1. Identify all the potential customers that you think could especially benefit from your product or service….regardless of where they are in the tender cycle.
  2. Research them like hell and set about building contacts at as many levels as possible. If there is not a tender in the offing they should be more inclined to talk to you.
  3. If you are successful in making contact, use your very best discovery skills to understand the world from their point of view…How they make their money, what’s important to them, what makes the individual decision-makers tick, what gets them worked up.
  4. Gently and subtly, without being rude, point out what they are missing by using the incumbent supplier and make sure that you are on the next tender list. If they can see that you have invested time in them it would be mean to exclude you.
  5. Turn up the volume a tad just before they start to draft the technical section of the next tender. The aim is to have it written it in such a way that only you can fulfill its requirements.
  6. Make sure that they see value in doing things differently and expect to pay more for this approach.

A tender is not the time to do your selling, it is a time to remind them of the (very subtle) selling you did months if not, years ago.

If you are going to have to undergo the somewhat degrading spectacle of appearing in a beauty pageant, it probably helps if the judges already know you and you have been out on a few dates together.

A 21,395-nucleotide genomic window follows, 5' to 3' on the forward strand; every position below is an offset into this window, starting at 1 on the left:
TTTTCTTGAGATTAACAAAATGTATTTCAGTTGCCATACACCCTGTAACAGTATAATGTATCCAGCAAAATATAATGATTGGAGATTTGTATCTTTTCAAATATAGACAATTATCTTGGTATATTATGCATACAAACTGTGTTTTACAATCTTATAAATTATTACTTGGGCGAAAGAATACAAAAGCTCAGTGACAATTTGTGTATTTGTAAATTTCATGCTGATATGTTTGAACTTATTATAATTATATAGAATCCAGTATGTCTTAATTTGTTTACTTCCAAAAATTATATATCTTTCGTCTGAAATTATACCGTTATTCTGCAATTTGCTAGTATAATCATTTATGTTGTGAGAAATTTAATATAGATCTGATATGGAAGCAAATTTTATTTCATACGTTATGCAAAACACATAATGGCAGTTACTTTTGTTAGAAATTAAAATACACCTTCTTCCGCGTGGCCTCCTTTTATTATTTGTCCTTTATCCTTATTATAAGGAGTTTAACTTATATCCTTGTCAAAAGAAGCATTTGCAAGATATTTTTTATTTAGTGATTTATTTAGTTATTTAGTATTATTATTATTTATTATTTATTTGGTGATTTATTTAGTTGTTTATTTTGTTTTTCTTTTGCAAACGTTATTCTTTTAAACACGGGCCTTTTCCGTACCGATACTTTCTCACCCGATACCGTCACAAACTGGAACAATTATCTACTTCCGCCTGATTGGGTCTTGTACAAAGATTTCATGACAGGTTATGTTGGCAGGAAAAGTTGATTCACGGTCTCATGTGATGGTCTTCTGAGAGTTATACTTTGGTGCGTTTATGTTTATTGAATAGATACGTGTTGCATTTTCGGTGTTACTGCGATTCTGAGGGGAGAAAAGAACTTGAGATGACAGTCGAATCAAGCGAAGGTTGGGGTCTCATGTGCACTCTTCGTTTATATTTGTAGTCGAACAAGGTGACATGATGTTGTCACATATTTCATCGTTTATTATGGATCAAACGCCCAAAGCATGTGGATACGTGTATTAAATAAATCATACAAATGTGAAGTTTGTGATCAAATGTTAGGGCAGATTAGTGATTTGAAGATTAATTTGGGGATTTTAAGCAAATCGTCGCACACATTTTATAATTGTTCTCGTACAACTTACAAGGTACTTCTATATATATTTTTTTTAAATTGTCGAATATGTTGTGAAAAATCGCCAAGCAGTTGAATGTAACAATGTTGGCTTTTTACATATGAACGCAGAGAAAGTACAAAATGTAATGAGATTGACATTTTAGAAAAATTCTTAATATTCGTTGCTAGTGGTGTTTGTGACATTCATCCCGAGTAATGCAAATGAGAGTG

I know this doesn’t help you win the tender sat on your desk today, but it should help you win some a couple of years hence.

The Moral of the Story is simple…. be proactive not reactive. Put the first step in place today. If you want a rich seam of business to mine in the future, make it someone’s job to find and engage targets now.

Believe me, you will thank yourself (and possibly me) in 2-3 years time!

…of course we can help, if you need to build this capability.





The best two words with which to start proposals…

When we are working with a client who is expecting to make some large sales, we often end up looking at the way they write or present proposals. The manner in which you present your price is at least as important as the number itself. For those that don’t know the difference; a quote tells the customer how much they have to pay, a proposal tells them why they should pay it.

We see some that are little more than a quote fired out of their computer system listing parts and prices, some that are elaborately bound documents filled with words and some that are creatively designed PowerPoint slide sets. However it is presented, there is one thing we are always on the look out for. This is our version of it:

We always start our proposals with the heading UNDERSTANDING CHECK